Parents honored for service

By John Lowman
The Facts
Published June 2, 2008
LAKE JACKSON — Rose Acuna wants to make Southeast Texas a better place, one child at a time.

The Angleton resident, 47, and her husband, Wenceslao, 52, have been taking in foster children for about four years. They currently have two — 7-year-old and 14-month-old girls — plus five children of their own ranging from 18 to 30 years old.

Rose Acuna’s own youth was troubled, coming from a home broken by divorce that she said was “dysfunctional to say the least.” Foster-parenting children is a way to keep others from basing their lives on something that doesn’t work, she said.

“I didn’t want to see other kids go through that,” she said. “We wanted to give them a little bit of normalcy and routine. When you’re in a miserable situation, you portray misery and tend to do that for your kids and that’s bad. We’re trying to break the cycle they’re in and give them a little bit of what normal life is.”

Acuna was among a half-dozen foster mothers honored this week at Dillard’s in Brazos Mall in celebration of Foster Parent Month. Caregivers received gift baskets with items from Dillard’s, Johnny Carino’s, El Toro, Ryan’s, Chili’s, Dido’s, Lowe’s, Home Depot, Valero, Mario’s Hair Salon, Best Buy, Wal-Mart, The Grape Taste, Sears and Samuel’s Jewelry.

Dillard’s is happy to help honor foster parents, Lake Jackson store manager Mary Kay Gutknecht said.

“It’s amazing people have the ability to do this,” Gutknecht said before presenting the gift baskets. “Kudos to everyone who does.”

Brazoria County Child Protective Services staff member Fannie Williams helped arrange for the thank-you baskets.

“We tried to come up with a way to do something just for them,” Williams said. “This gets the whole community involved.”

Family service officials are always looking for such involvement, especially from foster parents, Child Protective Services spokeswoman Gwen Carter said. Child-care professionals appreciate all current parents and there’s a need for others in the county. Anyone wishing to become a foster parent is encouraged to contact the service, Carter said.

Parents must meet some requirements to be considered, including age, financial stability and background checks, Carter said. Thanking those foster parents who qualify for all they do is the least those in the business of child welfare can do, she said.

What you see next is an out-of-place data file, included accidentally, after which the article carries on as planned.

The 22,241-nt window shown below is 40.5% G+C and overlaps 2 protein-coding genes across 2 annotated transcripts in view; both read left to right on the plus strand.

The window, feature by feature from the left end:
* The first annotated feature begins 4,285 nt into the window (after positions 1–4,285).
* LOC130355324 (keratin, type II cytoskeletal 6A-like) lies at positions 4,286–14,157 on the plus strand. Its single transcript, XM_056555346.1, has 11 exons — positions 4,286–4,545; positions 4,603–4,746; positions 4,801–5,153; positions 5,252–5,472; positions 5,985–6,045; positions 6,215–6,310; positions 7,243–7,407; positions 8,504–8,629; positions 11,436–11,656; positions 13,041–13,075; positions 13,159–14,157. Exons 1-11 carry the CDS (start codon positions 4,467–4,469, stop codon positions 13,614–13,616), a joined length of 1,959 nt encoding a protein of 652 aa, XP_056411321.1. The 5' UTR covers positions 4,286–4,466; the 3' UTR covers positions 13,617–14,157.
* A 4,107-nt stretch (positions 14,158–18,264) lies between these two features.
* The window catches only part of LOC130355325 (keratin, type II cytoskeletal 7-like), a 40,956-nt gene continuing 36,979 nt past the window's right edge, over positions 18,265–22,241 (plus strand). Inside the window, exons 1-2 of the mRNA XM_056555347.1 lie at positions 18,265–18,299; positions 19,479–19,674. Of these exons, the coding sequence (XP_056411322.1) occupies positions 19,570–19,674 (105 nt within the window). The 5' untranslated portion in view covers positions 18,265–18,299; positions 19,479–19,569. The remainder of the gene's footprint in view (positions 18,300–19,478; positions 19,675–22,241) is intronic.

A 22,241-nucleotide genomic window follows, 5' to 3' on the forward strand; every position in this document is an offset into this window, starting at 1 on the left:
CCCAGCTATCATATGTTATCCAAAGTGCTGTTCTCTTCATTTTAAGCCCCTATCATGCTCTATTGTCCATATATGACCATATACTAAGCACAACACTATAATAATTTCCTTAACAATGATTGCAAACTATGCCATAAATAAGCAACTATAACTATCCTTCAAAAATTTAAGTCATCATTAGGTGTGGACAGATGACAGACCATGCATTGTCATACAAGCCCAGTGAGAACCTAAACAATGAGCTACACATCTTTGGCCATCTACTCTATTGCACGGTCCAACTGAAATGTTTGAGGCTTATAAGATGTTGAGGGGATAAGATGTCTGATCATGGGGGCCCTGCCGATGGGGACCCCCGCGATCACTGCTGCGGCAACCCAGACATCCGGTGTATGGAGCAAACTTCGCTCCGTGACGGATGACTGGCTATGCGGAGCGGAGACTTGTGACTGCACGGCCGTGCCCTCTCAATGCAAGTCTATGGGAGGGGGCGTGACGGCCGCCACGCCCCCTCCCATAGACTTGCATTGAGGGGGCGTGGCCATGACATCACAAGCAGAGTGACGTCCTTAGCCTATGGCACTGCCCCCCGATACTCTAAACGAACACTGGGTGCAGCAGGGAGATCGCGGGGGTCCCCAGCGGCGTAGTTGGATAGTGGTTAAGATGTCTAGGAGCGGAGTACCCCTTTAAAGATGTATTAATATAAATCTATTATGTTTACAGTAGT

“They answered the call of ‘Why not me?’ by taking the time to meet the requirements of becoming a licensed foster parent,” Carter said. “There is no gift or words which can thank these foster parents for their love and dedication to abused and neglected children in the community.”

Tanya Nichols of Freeport currently has two foster children and has hosted 27 over the past several years. Foster children create a deeper level of communication to family relationships since they usually bring with them another culture or set of circumstances, Nichols said.

“I enjoy taking care of kids,” she said. “If I don’t have any in the house, I feel lost. We teach them, but they teach us a lot. But when I have them, they’re mine. They just become part of your family.”

Lillie White of Freeport doesn’t currently have foster children in her home but is ready for more.

“I love children,” White said. “This is just something I really enjoy.”

Acuna and her husband have had 40 foster children over the years, ranging from babies to teenagers with babies. They’ve decided to stick with children 6 and younger as a personal preference, but letting go at any age is never easy, she said.

“We go through training, but it doesn’t train you how to feel when it’s time for them to go,” she said. “We’re told when you get a foster child, it’s a temporary situation. We know that, but it doesn’t dry up your tears.”

But the joy of having the children, for however long, always is worth the worry of their leaving — especially when a child is reunited with parents who might have lost their way for a little while, Acuna said.

Such faith is at the center of foster parenting, she said. Acuna and her husband attend Holy Trinity Catholic Church in Angleton and try to provide that structure for “their” children — while youths are in the home, and hopefully for their future.

“It teaches us to be compassionate and humble,” Acuna said. “We’re taught to be good stewards and we have to act in that manner. Faith is the foundation of the relationship, and of the home.”

John Lowman covers Brazoria County for The Facts. Contact him at (979) 849-8581.



• Must be at least 21 years of age, financially stable mature adult

• Complete an application

• Share information regarding background and lifestyle

• Provide relative and non-

relative references

• Show proof of marriage and/or divorce

• Agree to a home study which includes visits with all household members

• Allow staff to complete a criminal history background check and an abuse/neglect check on all adults in the household

• Attend free training

For information, call Gwen Carter at (713) 394-4010 or visit dfps.state.tx.us/Child_Protection/services.asp

Please Make Note

Please make note that I, Jessica Lynn Hepner the creator of What Every Parent Should Know, is not giving legal advice. I am not a lawyer. I am giving you knowledge via first hand experiences.

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Save A Life by Angie Kassabie

Save A Life by Angie Kassabie
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